“Quantum of Solace” attempts to delve into the character and psyche of Bond—a man who is a professional assassin and seems to lose everyone he cares about. Does he become a cold blooded killer, or is he driven by duty? We are never quite sure. Certainly this could be a great subplot and could explore the nature of man much as “Batman Begins” did, but, in the end, we never feel that we have learned anything about Bond, except that he kills and that he pretends not to care about anyone (even though we suspect he does). The film never takes full advantage of this subplot, and it seems almost a cover for the barrage of violence that packs the film.
This leads to the moral question. This is not a film for young children at all. Parents should take the PG-13 rating very seriously. The violence is heavy and includes multiple knifings in the leg, back and shoulder. There is a scene where an axe is flung and stuck in someone's foot (shown in detail), and many other shootings and acts of violence are seen throughout the film. Blood is not withheld from most of these scenes. There is also a scene where a rape is apparently taking place (shown in brief, unclear clips intercut against violence). We hear about rape and torture, and one scene shows a photograph of a horribly mutilated man. There at least a dozen foul words including the s___ word, and there is nudity in the film. Most of that nudity is seen in the title sequence, which Bond fans are doubtless familiar with, but the outlines of women are much more clear, and Bond does have sex with several women, although the sex is off-screen. Another scene shows a nude woman laying on the bed after being murdered and covered in oil. Why oil? Well, that too is a departure for Bond, because James Bond, ironically, has finally become a political animal.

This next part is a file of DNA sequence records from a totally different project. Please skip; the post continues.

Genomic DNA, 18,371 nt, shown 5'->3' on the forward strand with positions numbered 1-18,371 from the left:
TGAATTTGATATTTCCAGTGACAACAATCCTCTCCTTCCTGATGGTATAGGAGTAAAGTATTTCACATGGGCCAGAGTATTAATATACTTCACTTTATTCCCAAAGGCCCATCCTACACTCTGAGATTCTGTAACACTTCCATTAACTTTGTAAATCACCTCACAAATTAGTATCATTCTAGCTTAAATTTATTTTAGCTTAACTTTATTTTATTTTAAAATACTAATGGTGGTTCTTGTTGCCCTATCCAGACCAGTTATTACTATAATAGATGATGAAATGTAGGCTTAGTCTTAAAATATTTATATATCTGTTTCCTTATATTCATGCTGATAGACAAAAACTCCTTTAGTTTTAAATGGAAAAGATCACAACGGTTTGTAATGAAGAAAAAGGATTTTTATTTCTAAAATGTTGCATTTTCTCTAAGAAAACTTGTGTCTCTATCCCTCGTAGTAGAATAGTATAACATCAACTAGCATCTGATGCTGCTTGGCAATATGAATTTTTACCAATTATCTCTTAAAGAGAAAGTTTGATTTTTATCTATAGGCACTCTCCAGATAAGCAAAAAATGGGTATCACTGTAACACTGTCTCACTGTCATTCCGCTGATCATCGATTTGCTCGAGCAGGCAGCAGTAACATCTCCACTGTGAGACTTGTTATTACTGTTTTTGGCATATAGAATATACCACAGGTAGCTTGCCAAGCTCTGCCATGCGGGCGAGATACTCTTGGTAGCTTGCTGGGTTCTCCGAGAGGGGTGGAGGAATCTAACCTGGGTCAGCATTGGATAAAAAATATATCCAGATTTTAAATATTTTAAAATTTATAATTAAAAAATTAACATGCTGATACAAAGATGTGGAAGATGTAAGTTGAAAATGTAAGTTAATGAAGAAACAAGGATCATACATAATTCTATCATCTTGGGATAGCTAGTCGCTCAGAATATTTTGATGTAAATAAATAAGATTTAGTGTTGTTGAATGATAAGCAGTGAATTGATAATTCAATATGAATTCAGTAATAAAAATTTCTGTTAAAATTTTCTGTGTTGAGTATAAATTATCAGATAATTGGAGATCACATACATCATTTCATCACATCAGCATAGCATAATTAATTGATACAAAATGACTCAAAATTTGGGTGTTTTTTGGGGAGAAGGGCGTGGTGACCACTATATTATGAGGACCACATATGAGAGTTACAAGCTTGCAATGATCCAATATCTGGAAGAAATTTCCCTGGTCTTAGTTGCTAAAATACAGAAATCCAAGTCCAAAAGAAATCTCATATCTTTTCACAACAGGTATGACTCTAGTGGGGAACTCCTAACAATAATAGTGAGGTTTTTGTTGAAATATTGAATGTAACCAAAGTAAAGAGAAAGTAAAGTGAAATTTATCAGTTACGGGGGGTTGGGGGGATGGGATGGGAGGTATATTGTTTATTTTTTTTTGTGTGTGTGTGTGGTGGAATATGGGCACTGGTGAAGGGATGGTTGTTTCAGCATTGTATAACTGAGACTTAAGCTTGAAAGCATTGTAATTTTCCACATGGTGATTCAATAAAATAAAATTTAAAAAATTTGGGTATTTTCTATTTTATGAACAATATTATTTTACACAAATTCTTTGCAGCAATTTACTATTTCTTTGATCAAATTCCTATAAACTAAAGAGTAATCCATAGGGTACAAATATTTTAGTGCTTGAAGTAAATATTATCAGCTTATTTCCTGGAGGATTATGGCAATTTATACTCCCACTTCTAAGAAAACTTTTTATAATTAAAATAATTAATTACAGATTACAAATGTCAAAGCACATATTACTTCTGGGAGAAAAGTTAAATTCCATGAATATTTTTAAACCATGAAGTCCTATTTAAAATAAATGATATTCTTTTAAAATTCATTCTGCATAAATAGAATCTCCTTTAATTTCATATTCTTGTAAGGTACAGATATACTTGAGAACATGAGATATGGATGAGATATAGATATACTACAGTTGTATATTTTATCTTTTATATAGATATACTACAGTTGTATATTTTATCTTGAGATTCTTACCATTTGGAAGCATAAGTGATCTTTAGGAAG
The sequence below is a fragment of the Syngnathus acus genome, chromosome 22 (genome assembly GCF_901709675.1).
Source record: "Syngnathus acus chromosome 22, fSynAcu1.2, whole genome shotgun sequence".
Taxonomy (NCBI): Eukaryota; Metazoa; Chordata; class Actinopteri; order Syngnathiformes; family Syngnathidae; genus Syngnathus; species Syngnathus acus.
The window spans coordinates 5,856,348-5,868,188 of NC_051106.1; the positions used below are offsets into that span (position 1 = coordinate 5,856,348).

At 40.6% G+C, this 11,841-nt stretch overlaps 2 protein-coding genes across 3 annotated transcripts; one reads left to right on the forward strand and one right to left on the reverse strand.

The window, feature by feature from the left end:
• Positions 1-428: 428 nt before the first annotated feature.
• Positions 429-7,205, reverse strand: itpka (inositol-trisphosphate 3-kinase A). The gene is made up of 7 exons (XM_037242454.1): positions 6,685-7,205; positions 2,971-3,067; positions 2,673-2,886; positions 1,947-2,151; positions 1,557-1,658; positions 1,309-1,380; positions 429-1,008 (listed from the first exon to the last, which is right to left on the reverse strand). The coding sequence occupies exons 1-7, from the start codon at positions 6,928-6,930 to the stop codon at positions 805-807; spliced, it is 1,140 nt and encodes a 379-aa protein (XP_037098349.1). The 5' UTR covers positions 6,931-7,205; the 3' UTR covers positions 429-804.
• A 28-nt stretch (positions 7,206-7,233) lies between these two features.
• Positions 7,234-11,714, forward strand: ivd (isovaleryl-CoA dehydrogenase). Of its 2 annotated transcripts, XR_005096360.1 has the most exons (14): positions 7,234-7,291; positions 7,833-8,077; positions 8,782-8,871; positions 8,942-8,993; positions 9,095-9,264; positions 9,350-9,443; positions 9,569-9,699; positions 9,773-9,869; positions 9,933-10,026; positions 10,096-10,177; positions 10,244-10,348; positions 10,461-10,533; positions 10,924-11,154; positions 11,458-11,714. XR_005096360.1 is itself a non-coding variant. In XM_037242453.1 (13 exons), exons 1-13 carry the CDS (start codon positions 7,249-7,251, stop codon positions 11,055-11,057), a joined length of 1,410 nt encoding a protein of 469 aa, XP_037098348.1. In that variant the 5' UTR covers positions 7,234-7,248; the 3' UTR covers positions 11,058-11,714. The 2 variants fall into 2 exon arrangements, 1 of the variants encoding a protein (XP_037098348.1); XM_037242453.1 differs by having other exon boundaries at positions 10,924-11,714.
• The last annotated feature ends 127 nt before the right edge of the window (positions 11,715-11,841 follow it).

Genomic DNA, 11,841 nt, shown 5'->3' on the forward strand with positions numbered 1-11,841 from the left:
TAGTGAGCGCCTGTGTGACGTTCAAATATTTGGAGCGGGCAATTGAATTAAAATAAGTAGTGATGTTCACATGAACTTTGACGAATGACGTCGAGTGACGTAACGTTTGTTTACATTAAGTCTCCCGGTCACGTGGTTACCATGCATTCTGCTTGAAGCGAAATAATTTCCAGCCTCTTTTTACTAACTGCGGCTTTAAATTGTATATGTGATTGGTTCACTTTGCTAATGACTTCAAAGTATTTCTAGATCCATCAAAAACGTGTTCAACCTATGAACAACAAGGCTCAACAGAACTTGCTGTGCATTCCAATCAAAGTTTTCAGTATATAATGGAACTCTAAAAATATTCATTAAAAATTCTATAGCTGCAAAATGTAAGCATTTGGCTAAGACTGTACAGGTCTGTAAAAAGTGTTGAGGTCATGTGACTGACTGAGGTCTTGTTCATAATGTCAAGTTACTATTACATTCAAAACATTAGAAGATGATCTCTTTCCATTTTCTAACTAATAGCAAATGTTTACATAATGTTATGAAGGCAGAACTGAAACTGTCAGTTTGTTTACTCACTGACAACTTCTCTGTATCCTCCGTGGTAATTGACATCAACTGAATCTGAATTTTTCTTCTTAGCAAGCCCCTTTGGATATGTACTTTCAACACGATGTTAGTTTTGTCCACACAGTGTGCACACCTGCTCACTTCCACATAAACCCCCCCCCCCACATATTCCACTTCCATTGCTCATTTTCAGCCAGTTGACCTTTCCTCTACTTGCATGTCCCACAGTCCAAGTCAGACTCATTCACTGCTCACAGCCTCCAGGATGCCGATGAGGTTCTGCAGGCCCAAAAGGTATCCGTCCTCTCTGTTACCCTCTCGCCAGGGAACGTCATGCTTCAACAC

It is no small irony that in the past 40 years Bond avoided being too political. Even when they were fighting Communists, it was always rouge Communists and never the official Soviet Union (remember everybody's favorite Premier in the Bond films?). Now, Bond is political, and that politics involves America and the CIA actively assisting terrorists and Marxist dictators in exchange for oil, allegedly because “we are running out of oil” in the world. We then see some corporate conspiracy thrown in, as well. We hear Bond's allies telling us that “it is harder and harder to distinguish between right and wrong,” and others bluntly say that there is no right and wrong. This might even be considered the eco-Bond film.
Now, fans of Bourne or serio-violent action-dramas will doubtless love “Quantum of Solace.” It is certainly well constructed from a technical standpoint, but it seems to have departed too much from the traditional Bond and is starting to venture into politics. It is no small irony that in an age of terrorism, Bond is depicting America as assisting terrorism.
Daniel Craig is certainly leaving his mark as the most melodramatic of all the Bonds. Whether that is good or bad, I leave to the viewer to decide.
Violence: Heavy / Profanity: Moderate / Sex/Nudity: Moderate
See list of Relevant Issues—questions-and-answers.